The Human Calculator

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May 22, 2015 - The Human Calculator

Scott Flansburg is in the Guinness Book of World Records as the “Fastest Human Calculator.” Flansburg correctly added a randomly selected two-digit number (38) to itself 36 times in 15 seconds without the use of a calculator. Flansburg shares his gift and love of math with children all around the world. He joins Chicago Tonight to put our own calculator to the test.

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The Robots are Coming!

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May 22, 2015 - The Robots are Coming!

Chicago's Museum of Science and Industry premieres a new national touring exhibit, Robot Revolution, that explores how robots, created by human ingenuity, will ultimately be our companions and colleagues, changing how we play, live, and work together. We get a preview from one of the exhibit’s creators.

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Scientific Chicago With Neil Shubin

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May 6, 2015 - Scientific Chicago With Neil Shubin

Scientist Neil Shubin is back to tell us why the U.S. Military is so interested in the bombardier beetle, why taking a hands-on approach is a better way to learn science, and why astronomers may want to avoid using the microwave when heating their lunch.

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The State of Chicago Trees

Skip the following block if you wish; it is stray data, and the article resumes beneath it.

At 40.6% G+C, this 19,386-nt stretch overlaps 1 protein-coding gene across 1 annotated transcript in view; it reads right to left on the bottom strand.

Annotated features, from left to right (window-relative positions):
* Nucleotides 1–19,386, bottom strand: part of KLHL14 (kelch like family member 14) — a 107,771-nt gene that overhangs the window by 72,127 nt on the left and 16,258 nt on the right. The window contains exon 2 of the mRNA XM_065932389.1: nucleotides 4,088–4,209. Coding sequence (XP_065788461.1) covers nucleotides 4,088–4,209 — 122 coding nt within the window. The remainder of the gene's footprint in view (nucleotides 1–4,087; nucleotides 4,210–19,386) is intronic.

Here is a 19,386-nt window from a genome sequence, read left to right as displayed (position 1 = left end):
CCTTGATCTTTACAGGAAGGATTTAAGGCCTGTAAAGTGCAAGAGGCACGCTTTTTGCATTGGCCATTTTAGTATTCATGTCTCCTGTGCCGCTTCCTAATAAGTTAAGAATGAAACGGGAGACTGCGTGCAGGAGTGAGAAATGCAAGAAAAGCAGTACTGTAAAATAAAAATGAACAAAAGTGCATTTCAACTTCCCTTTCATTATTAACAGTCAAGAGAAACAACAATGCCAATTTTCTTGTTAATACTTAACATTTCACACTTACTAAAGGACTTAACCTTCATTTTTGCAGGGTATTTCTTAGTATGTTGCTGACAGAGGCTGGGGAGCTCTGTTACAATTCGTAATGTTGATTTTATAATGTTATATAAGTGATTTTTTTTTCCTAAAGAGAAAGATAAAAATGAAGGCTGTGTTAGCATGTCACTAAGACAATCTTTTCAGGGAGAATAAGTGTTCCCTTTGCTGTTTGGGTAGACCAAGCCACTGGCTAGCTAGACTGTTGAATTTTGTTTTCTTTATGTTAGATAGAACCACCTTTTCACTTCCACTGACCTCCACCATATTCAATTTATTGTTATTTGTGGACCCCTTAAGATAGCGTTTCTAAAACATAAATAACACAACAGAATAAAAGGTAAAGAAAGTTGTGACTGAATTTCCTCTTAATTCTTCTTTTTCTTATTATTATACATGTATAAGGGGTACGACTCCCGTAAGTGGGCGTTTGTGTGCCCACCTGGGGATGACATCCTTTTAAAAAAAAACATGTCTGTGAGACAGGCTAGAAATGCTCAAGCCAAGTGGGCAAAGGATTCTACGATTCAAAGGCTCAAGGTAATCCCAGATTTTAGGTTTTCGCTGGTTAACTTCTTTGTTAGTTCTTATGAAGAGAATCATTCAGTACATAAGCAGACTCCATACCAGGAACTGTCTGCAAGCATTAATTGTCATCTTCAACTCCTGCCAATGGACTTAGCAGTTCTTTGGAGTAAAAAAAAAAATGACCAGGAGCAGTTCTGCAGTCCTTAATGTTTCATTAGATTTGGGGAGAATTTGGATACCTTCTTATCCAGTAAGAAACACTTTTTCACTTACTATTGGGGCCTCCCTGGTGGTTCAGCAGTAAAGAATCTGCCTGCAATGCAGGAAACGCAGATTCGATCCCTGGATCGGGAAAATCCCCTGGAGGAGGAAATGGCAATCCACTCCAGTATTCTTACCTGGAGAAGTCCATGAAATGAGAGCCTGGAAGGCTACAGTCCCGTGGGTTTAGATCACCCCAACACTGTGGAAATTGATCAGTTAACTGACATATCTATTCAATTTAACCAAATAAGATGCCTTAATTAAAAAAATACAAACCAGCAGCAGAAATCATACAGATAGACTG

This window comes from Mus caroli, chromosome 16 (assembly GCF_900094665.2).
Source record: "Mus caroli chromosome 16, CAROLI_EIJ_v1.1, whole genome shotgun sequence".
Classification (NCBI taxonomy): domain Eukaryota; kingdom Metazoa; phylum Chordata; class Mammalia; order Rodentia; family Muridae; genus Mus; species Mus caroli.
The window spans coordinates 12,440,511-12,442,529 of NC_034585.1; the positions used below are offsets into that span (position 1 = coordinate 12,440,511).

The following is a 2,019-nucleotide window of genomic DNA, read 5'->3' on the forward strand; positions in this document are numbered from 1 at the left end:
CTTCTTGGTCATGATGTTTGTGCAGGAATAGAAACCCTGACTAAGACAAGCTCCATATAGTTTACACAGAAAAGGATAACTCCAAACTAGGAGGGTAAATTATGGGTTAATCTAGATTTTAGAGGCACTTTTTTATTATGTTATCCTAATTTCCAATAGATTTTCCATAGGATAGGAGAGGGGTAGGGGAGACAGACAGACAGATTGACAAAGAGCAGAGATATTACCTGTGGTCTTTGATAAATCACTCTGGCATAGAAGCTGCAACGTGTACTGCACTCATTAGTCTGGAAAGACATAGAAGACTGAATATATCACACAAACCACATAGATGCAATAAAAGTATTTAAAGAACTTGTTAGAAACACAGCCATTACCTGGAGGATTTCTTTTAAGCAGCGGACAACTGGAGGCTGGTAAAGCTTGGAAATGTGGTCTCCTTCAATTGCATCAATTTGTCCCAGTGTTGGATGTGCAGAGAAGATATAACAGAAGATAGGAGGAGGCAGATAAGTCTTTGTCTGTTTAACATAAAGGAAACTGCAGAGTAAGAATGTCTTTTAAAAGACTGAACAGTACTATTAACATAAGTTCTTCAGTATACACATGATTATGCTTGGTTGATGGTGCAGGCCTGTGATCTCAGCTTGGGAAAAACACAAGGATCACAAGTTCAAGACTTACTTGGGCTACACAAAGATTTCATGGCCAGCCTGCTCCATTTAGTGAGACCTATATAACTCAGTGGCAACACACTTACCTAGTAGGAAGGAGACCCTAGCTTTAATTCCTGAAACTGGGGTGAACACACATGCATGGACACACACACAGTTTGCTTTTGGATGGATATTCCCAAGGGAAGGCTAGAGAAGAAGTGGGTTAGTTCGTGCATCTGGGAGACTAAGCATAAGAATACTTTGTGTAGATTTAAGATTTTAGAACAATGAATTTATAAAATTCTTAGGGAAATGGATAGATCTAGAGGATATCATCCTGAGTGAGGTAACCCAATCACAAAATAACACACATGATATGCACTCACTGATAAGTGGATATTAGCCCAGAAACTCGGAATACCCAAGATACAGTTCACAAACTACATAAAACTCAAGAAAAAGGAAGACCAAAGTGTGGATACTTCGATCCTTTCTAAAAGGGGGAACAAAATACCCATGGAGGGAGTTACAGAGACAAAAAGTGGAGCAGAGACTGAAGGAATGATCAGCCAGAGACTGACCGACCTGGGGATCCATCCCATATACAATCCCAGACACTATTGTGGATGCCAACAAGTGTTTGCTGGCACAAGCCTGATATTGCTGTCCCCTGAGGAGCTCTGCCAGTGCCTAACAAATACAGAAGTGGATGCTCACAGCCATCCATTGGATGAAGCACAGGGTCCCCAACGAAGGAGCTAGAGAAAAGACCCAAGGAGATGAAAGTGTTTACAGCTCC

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April 30, 2015 - The State of Chicago Trees

One in five parkway trees in Chicago is threatened by the Emerald Ash Borer beetle. So what can people do to stop the shrinking of the region's tree canopy? The Morton Arboretum's CEO, Gerry Donnelly, joins us to talk about reversing tree loss.

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DeKalb & Ogle Counties Declared Disaster Areas

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Gov. Bruce Rauner declared DeKalb and Ogle counties state disaster areas after severe thunderstorms and tornadoes tore through the area Thursday. At least two people were reported dead in DeKalb County and dozens were injured.

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Battling Great Lakes' Invasive Species

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April 6, 2015 - Battling Great Lakes' Invasive Species

The EPA has awarded more than $8 million in grants to combat invasive species in the Great Lakes. We talk with the Shedd Aquarium's Phil Willink about the $100 million a year invasive species problem.